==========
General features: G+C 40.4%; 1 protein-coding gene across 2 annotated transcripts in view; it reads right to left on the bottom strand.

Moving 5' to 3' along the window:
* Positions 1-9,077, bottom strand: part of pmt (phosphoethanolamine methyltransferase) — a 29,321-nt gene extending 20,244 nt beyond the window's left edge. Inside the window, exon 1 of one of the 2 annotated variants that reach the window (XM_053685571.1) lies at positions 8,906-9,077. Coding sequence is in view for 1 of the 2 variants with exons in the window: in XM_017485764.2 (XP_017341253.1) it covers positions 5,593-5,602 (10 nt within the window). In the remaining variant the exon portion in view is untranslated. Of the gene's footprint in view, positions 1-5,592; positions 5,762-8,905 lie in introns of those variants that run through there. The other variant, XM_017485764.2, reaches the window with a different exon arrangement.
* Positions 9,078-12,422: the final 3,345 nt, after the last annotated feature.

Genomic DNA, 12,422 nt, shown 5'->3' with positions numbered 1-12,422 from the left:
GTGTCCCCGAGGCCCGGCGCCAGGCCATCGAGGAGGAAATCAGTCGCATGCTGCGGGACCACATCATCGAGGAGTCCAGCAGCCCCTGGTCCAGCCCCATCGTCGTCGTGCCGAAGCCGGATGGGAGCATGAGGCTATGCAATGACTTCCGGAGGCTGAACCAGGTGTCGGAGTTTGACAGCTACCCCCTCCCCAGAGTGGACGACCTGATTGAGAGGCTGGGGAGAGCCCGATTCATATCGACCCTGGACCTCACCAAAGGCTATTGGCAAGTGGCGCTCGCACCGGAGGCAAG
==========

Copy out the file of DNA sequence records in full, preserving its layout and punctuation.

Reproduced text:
General features: G+C 40.4%; 1 protein-coding gene across 2 annotated transcripts in view; it reads right to left on the bottom strand.

Moving 5' to 3' along the window:
* Positions 1-9,077, bottom strand: part of pmt (phosphoethanolamine methyltransferase) — a 29,321-nt gene extending 20,244 nt beyond the window's left edge. Inside the window, exon 1 of one of the 2 annotated variants that reach the window (XM_053685571.1) lies at positions 8,906-9,077. Coding sequence is in view for 1 of the 2 variants with exons in the window: in XM_017485764.2 (XP_017341253.1) it covers positions 5,593-5,602 (10 nt within the window). In the remaining variant the exon portion in view is untranslated. Of the gene's footprint in view, positions 1-5,592; positions 5,762-8,905 lie in introns of those variants that run through there. The other variant, XM_017485764.2, reaches the window with a different exon arrangement.
* Positions 9,078-12,422: the final 3,345 nt, after the last annotated feature.

Genomic DNA, 12,422 nt, shown 5'->3' with positions numbered 1-12,422 from the left:
GTGTCCCCGAGGCCCGGCGCCAGGCCATCGAGGAGGAAATCAGTCGCATGCTGCGGGACCACATCATCGAGGAGTCCAGCAGCCCCTGGTCCAGCCCCATCGTCGTCGTGCCGAAGCCGGATGGGAGCATGAGGCTATGCAATGACTTCCGGAGGCTGAACCAGGTGTCGGAGTTTGACAGCTACCCCCTCCCCAGAGTGGACGACCTGATTGAGAGGCTGGGGAGAGCCCGATTCATATCGACCCTGGACCTCACCAAAGGCTATTGGCAAGTGGCGCTCGCACCGGAGGCAAG